The drug hit a block in December when the European Medicine Agency's (EMA) Committee for Medicinal Products for Human Use (CHMP) recommended refusal of the application. In response, Biogen formally requested that the committee re-examine its opinion.
On Friday (22 April), however, Biogen announced that it would no longer be pursuing the application: withdrawing the application before the CHMP's re-examination had finished. In a statement, the company says that its interactions with the CHMP had indicated that the available data would not be sufficient to support a positive opinion.
In its letter to the EMA, Biogen notes there will be no consequences of the withdrawal on ongoing clinical trials.
The drug was approved in the US last year: based on data from clinical trials showing the effect of Aduhelm on reducing amyloid beta plaques in the brain: with the accumulation of such plaques a feature of Alzheimer’s disease.
In Europe, however, the CHMP's December review did not deem this sufficient to grant authorization: saying the link between the reduction of amyloid beta in the brain and clinical improvement had not been established. Furthermore, it noted studies ‘did not show the medicine was sufficiently safe as images from brain scans of some patients showed abnormalities suggestive of swelling or bleeding, which could potentially cause harm’.
Its conclusion was that the benefits of the drug did not outweigh the risks.
Biogen's EMA application was based on two main studies of over 3,000 patients with early-stage Alzheimer’s disease comparing the effects of a low and high dose of Aduhelm with the effects of placebo. The studies looked at how the patients’ symptoms changed after 78 weeks of treatment using a dementia rating scale known as CDR-SB.
“We are thankful to the patients, caregivers and physicians that supported the re-examination process as part of the EMA review,” said Priya Singhal, M.D., M.P.H., Head of Global Safety & Regulatory Sciences and interim Head of Research & Development at Biogen.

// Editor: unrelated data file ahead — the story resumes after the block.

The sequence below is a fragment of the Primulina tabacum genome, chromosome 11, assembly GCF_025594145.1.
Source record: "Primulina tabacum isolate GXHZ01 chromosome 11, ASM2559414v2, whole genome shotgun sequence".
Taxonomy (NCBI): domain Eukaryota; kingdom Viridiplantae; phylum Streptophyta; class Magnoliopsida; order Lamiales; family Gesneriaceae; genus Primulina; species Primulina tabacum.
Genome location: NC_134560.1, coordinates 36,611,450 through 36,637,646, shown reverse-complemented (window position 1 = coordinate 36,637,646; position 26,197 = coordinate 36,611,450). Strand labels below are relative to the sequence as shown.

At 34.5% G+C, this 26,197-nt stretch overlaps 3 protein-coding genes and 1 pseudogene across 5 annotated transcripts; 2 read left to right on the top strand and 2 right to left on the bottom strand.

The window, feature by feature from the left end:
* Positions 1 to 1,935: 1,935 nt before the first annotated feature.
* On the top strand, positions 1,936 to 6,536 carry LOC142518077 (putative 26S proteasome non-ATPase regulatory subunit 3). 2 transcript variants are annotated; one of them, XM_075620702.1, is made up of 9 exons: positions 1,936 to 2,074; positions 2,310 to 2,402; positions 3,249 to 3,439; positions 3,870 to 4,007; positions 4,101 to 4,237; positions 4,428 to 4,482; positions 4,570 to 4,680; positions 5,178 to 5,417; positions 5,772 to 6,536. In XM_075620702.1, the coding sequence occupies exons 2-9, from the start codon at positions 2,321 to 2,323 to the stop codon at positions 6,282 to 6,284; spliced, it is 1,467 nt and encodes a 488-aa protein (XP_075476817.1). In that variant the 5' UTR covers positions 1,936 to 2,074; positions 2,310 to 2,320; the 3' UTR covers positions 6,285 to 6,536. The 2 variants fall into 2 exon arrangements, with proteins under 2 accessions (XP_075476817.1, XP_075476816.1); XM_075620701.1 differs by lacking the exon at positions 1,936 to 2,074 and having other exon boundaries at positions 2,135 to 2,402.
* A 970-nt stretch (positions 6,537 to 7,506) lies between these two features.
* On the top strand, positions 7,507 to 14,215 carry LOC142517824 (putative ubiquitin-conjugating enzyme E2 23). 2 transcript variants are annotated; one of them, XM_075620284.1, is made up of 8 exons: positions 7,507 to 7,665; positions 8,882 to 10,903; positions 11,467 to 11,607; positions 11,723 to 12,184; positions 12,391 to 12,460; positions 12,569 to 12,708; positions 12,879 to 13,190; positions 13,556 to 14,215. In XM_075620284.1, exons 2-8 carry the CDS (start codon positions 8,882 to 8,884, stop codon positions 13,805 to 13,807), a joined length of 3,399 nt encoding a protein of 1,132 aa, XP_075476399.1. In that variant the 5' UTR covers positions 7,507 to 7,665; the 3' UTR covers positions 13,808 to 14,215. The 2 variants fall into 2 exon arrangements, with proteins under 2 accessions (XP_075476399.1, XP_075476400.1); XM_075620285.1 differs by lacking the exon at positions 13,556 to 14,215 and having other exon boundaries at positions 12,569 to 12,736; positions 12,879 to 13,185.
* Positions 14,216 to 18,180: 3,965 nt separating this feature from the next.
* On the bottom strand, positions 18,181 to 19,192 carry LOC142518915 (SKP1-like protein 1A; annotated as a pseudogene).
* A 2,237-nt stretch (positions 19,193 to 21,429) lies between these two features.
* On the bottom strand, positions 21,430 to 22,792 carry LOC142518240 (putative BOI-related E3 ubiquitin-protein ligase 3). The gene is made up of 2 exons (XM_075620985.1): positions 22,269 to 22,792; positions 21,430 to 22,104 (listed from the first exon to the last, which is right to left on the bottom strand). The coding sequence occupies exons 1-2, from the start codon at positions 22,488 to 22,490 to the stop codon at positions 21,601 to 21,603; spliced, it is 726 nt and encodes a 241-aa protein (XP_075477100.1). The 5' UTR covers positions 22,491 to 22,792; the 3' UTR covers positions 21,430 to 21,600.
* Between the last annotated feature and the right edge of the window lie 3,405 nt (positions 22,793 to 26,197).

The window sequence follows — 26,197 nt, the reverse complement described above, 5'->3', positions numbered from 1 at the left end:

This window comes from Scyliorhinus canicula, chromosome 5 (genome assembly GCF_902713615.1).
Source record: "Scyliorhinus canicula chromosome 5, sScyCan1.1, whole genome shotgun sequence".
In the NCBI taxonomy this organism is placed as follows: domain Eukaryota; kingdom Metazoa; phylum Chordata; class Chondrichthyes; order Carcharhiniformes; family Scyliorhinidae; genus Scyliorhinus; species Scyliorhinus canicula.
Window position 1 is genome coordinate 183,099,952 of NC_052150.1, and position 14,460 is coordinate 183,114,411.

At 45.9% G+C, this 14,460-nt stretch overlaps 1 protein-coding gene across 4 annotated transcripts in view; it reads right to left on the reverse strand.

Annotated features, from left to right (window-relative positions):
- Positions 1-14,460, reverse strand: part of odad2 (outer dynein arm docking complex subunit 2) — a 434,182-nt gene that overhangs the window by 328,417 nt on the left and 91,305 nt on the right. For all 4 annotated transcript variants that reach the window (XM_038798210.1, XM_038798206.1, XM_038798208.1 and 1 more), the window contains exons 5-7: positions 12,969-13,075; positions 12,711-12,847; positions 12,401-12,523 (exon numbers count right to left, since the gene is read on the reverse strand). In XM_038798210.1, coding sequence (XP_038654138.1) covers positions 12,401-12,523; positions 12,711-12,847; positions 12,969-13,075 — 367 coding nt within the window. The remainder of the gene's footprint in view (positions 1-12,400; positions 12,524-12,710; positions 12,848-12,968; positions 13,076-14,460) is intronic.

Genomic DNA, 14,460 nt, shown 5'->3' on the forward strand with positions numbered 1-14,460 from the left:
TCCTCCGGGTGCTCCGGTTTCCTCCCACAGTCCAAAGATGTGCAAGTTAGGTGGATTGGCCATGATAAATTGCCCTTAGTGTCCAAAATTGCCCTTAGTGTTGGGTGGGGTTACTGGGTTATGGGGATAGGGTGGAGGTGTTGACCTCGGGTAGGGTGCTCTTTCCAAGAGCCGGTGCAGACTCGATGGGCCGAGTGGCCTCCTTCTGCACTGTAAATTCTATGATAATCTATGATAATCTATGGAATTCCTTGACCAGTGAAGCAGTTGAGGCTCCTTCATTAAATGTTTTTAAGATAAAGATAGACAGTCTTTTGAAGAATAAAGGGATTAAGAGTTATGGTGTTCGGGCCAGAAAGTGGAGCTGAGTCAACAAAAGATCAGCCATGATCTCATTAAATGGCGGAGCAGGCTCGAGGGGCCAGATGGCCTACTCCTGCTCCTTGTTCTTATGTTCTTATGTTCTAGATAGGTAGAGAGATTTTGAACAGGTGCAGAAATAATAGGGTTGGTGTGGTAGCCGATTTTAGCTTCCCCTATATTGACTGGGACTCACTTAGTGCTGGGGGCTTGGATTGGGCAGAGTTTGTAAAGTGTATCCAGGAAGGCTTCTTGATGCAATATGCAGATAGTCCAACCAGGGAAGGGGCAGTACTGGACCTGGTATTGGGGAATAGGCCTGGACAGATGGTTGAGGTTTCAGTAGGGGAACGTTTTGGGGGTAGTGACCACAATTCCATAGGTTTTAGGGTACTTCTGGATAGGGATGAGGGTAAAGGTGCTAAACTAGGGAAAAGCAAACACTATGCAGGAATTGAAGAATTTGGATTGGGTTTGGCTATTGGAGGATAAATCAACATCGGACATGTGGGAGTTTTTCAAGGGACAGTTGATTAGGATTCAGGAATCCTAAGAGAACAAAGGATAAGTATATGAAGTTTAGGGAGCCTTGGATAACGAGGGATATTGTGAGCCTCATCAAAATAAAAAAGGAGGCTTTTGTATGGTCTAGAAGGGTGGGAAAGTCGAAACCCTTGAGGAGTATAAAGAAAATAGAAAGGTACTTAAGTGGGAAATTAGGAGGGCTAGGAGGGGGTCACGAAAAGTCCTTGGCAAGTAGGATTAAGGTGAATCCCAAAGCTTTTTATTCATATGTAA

“We stand by the safety and efficacy of aducanumab, and we look forward to upcoming data readouts to continue to provide important information on the science of this new class of compound.”
Noting that the last approval of an Alzheimer’s medicine by the EMA dates back to 2002, Alzheimer’s Europe says Biogen's decision will be disappointing news for Europeans affected by the disease.
“Alzheimer Europe will continue to monitor clinical trial developments with great interest and notes the welcome announcement by Biogen about the launch of a phase IV trial of aducanumab in May 2022,"
said the group.
"The organisation hopes that this trial and ongoing trials by other companies will lead to positive results and to the approval by the EMA of the first new treatment against Alzheimer’s disease in over 20 years.
“Alzheimer Europe also calls for continued research into much-needed and anticipated treatment options, including symptomatic treatments for people in more advanced stages of the disease.”
Phase 4 trial set to start in May
Biogen’s decision to abandon the drug in the EU follows a subdued rollout in the US. Earlier this month, a much-anticipated decision from the US Centers for Medicare & Medicaid Services (CMS) confirmed that coverage of the drug will be limited to clinical trials.
However, last month the company announced new long-term Phase 3 data showing that, after nearly 2.5 years of treatment, Aduhelm continued to reduce two key Alzheimer’s disease pathologies (amyloid beta plaques and p-tau181).
Meanwhile, a Phase 4 trial for the drug – as required by the FDA in its approval last year to help verify the drug’s clinical benefit – is set to start screening patients in May.